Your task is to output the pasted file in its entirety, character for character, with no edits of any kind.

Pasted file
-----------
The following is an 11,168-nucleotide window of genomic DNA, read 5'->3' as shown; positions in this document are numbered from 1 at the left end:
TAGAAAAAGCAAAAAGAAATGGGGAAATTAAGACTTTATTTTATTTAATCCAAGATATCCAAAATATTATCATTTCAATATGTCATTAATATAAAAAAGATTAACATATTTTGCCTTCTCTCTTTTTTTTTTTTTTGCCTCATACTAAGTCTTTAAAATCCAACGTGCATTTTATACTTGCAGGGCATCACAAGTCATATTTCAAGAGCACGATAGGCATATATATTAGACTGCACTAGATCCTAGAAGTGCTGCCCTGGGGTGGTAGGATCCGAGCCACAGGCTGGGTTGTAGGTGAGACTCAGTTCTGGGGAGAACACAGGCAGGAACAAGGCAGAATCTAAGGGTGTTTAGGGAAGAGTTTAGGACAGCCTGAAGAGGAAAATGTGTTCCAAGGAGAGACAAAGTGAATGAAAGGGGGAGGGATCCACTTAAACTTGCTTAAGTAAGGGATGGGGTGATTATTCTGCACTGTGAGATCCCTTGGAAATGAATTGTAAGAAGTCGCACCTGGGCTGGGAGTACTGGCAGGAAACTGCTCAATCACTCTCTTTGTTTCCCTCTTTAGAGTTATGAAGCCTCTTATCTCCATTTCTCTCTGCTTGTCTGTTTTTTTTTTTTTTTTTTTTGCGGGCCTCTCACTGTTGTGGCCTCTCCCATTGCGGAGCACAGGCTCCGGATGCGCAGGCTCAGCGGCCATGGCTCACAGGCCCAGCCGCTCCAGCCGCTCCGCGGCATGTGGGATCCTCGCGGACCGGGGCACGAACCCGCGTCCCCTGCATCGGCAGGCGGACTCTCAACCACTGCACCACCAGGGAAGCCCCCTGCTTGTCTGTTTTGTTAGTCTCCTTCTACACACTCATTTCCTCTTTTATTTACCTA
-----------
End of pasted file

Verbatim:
The following is an 11,168-nucleotide window of genomic DNA, read 5'->3' as shown; positions in this document are numbered from 1 at the left end:
TAGAAAAAGCAAAAAGAAATGGGGAAATTAAGACTTTATTTTATTTAATCCAAGATATCCAAAATATTATCATTTCAATATGTCATTAATATAAAAAAGATTAACATATTTTGCCTTCTCTCTTTTTTTTTTTTTTGCCTCATACTAAGTCTTTAAAATCCAACGTGCATTTTATACTTGCAGGGCATCACAAGTCATATTTCAAGAGCACGATAGGCATATATATTAGACTGCACTAGATCCTAGAAGTGCTGCCCTGGGGTGGTAGGATCCGAGCCACAGGCTGGGTTGTAGGTGAGACTCAGTTCTGGGGAGAACACAGGCAGGAACAAGGCAGAATCTAAGGGTGTTTAGGGAAGAGTTTAGGACAGCCTGAAGAGGAAAATGTGTTCCAAGGAGAGACAAAGTGAATGAAAGGGGGAGGGATCCACTTAAACTTGCTTAAGTAAGGGATGGGGTGATTATTCTGCACTGTGAGATCCCTTGGAAATGAATTGTAAGAAGTCGCACCTGGGCTGGGAGTACTGGCAGGAAACTGCTCAATCACTCTCTTTGTTTCCCTCTTTAGAGTTATGAAGCCTCTTATCTCCATTTCTCTCTGCTTGTCTGTTTTTTTTTTTTTTTTTTTTGCGGGCCTCTCACTGTTGTGGCCTCTCCCATTGCGGAGCACAGGCTCCGGATGCGCAGGCTCAGCGGCCATGGCTCACAGGCCCAGCCGCTCCAGCCGCTCCGCGGCATGTGGGATCCTCGCGGACCGGGGCACGAACCCGCGTCCCCTGCATCGGCAGGCGGACTCTCAACCACTGCACCACCAGGGAAGCCCCCTGCTTGTCTGTTTTGTTAGTCTCCTTCTACACACTCATTTCCTCTTTTATTTACCTA